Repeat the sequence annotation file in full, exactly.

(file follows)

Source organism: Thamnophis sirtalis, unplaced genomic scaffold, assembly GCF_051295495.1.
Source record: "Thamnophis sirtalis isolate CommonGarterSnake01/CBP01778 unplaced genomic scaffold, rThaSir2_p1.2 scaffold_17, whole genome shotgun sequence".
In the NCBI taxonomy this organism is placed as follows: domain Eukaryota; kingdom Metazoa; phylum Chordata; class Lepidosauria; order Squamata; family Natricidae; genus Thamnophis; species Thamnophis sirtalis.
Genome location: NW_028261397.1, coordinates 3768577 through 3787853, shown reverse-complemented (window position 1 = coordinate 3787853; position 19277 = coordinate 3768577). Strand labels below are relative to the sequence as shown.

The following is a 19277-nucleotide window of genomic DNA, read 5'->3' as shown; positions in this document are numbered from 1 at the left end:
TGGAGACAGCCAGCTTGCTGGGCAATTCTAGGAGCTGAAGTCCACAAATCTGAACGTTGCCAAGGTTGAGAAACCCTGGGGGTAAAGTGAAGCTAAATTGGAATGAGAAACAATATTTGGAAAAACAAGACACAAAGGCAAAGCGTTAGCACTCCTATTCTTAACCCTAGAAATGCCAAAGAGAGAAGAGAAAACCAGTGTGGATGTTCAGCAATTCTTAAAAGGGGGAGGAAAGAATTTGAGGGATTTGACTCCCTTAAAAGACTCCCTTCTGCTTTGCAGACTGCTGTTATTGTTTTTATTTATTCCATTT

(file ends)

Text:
Source organism: Thamnophis sirtalis, unplaced genomic scaffold, assembly GCF_051295495.1.
Source record: "Thamnophis sirtalis isolate CommonGarterSnake01/CBP01778 unplaced genomic scaffold, rThaSir2_p1.2 scaffold_17, whole genome shotgun sequence".
In the NCBI taxonomy this organism is placed as follows: domain Eukaryota; kingdom Metazoa; phylum Chordata; class Lepidosauria; order Squamata; family Natricidae; genus Thamnophis; species Thamnophis sirtalis.
Genome location: NW_028261397.1, coordinates 3768577 through 3787853, shown reverse-complemented (window position 1 = coordinate 3787853; position 19277 = coordinate 3768577). Strand labels below are relative to the sequence as shown.

The following is a 19277-nucleotide window of genomic DNA, read 5'->3' as shown; positions in this document are numbered from 1 at the left end:
TGGAGACAGCCAGCTTGCTGGGCAATTCTAGGAGCTGAAGTCCACAAATCTGAACGTTGCCAAGGTTGAGAAACCCTGGGGGTAAAGTGAAGCTAAATTGGAATGAGAAACAATATTTGGAAAAACAAGACACAAAGGCAAAGCGTTAGCACTCCTATTCTTAACCCTAGAAATGCCAAAGAGAGAAGAGAAAACCAGTGTGGATGTTCAGCAATTCTTAAAAGGGGGAGGAAAGAATTTGAGGGATTTGACTCCCTTAAAAGACTCCCTTCTGCTTTGCAGACTGCTGTTATTGTTTTTATTTATTCCATTT